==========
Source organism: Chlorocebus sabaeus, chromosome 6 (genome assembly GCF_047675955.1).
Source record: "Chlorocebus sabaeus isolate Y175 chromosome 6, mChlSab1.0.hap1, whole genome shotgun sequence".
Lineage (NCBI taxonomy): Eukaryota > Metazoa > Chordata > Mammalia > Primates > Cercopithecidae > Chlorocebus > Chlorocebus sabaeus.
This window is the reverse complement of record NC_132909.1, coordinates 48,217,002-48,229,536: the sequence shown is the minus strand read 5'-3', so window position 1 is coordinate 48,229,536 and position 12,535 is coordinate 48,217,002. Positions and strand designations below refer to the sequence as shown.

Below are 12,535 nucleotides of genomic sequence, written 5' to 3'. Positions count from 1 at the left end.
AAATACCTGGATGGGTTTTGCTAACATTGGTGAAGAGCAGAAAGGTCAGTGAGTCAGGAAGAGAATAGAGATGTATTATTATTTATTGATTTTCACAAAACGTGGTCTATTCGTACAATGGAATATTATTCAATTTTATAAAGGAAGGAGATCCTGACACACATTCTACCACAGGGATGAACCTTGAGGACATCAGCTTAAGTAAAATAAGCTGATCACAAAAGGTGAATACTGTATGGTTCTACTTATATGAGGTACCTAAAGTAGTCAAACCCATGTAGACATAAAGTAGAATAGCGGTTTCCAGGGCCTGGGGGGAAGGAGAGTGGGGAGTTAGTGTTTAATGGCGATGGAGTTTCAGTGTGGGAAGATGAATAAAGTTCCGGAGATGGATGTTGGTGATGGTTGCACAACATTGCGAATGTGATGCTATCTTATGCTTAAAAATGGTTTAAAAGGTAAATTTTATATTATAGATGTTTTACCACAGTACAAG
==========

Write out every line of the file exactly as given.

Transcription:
Source organism: Chlorocebus sabaeus, chromosome 6 (genome assembly GCF_047675955.1).
Source record: "Chlorocebus sabaeus isolate Y175 chromosome 6, mChlSab1.0.hap1, whole genome shotgun sequence".
Lineage (NCBI taxonomy): Eukaryota > Metazoa > Chordata > Mammalia > Primates > Cercopithecidae > Chlorocebus > Chlorocebus sabaeus.
This window is the reverse complement of record NC_132909.1, coordinates 48,217,002-48,229,536: the sequence shown is the minus strand read 5'-3', so window position 1 is coordinate 48,229,536 and position 12,535 is coordinate 48,217,002. Positions and strand designations below refer to the sequence as shown.

Below are 12,535 nucleotides of genomic sequence, written 5' to 3'. Positions count from 1 at the left end.
AAATACCTGGATGGGTTTTGCTAACATTGGTGAAGAGCAGAAAGGTCAGTGAGTCAGGAAGAGAATAGAGATGTATTATTATTTATTGATTTTCACAAAACGTGGTCTATTCGTACAATGGAATATTATTCAATTTTATAAAGGAAGGAGATCCTGACACACATTCTACCACAGGGATGAACCTTGAGGACATCAGCTTAAGTAAAATAAGCTGATCACAAAAGGTGAATACTGTATGGTTCTACTTATATGAGGTACCTAAAGTAGTCAAACCCATGTAGACATAAAGTAGAATAGCGGTTTCCAGGGCCTGGGGGGAAGGAGAGTGGGGAGTTAGTGTTTAATGGCGATGGAGTTTCAGTGTGGGAAGATGAATAAAGTTCCGGAGATGGATGTTGGTGATGGTTGCACAACATTGCGAATGTGATGCTATCTTATGCTTAAAAATGGTTTAAAAGGTAAATTTTATATTATAGATGTTTTACCACAGTACAAG